128-foot fishing vessel burns off Whidbey Island

WHIDBEY ISLAND, Wash. – Mussel harvesting has been suspended until further notice in Whidbey Island’s world-renowned Penn Cove after a 128-foot derelict fishing vessel anchored there burst into flames late Saturday, officials said.

Richard Walker of the state Department of Ecology said the mussel farm operations were suspended as a precaution while investigators make certain that no pollution has reached the mussel pens from the burning vessel. The investigation is being conducted by the state Health Department, he said.

Rawle Jefferds, co-owner of Penn Cove Shellfish, says the potential for damage is substantial. He said the company will not harvest mussels unless it is 100 percent certain that there is absolutely zero contamination.

“We suspended it. We’re not going to harvest out of Penn Cove until we can get things certified,” he said.

The financial impact is already being felt, Jefferds said.

“We’ve got employees that don’t get to go to work, we’ve got no harvest,” he said. “The actual costs, I couldn’t begin to estimate.”

He said the company has carefully built its reputation for a quality product over the years, and now ships shellfish all around the world.

The fishing boat Deep Sea caught fire late Saturday and continued burning all night and next morning, the Coast Guard reported.

Witnesses said a sheen could be seen on the water’s surface near the boat, and it appeared to be floating toward the mussel pens.

Fire boats and a Coast Guard vessel responded to the scene, in Penn Cove off Whidbey Island, at about 11:45 p.m. Saturday after receiving a report from 911 dispatchers that the vessel was completely engulfed in flames.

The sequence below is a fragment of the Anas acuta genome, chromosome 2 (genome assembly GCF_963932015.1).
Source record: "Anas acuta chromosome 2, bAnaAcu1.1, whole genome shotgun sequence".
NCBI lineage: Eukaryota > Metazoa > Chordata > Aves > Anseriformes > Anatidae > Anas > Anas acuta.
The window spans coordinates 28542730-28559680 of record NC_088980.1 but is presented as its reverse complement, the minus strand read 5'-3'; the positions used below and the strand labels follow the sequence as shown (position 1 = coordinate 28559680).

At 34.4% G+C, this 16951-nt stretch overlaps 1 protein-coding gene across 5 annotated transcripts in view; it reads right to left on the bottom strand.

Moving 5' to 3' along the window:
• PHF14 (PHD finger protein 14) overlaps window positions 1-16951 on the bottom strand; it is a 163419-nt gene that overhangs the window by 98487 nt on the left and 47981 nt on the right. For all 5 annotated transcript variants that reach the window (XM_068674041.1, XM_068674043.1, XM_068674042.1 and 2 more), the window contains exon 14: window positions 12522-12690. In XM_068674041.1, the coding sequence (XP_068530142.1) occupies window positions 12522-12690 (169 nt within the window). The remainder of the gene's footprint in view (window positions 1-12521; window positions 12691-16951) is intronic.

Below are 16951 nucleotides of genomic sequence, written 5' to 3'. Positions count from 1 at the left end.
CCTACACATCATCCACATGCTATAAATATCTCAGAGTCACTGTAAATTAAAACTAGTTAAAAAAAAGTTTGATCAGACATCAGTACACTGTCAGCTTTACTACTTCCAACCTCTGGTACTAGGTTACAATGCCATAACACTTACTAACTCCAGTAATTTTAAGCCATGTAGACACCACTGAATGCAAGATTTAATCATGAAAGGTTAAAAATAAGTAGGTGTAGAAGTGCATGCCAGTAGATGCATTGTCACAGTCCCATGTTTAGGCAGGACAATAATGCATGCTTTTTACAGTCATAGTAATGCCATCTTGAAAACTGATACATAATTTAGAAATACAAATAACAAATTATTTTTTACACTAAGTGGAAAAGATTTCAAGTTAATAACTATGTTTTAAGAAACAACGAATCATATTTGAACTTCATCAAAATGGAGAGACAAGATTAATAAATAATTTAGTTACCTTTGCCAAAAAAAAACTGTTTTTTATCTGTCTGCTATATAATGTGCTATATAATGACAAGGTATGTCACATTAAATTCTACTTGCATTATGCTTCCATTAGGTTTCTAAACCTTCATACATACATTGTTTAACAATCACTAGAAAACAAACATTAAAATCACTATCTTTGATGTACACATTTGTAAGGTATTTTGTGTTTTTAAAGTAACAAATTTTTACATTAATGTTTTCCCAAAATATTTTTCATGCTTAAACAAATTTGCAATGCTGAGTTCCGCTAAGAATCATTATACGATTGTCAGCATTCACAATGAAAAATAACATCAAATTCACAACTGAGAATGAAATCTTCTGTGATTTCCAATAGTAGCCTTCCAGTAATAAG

Crews attempted to put the fire out but stopped when it appeared that water from firefighting efforts had caused the boat to list. Officials say they were worried that more water would cause the boat to sink.

As soon as the firefighting efforts were ceased, the fire flared up again and was still smoldering as of noon Sunday. The boat is considered a total loss.

A Coast Guard vessel remains at the scene to provide a 200-yard safety zone around the vessel.

Walker said the Deep Sea is classified as a non-operational vessel, without an engine or propellers, and no one was aboard at the time of the fire. The boat was towed to Penn Cove last December.

The owner of the vessel has been notified, and an environmental contractor has been hired to clean up and place a double containment boom around the ship.

The contractor will also attempt to board the ship and pump out 50 to 100 gallons of diesel fuel that remains in the fuel tank, Walker said.

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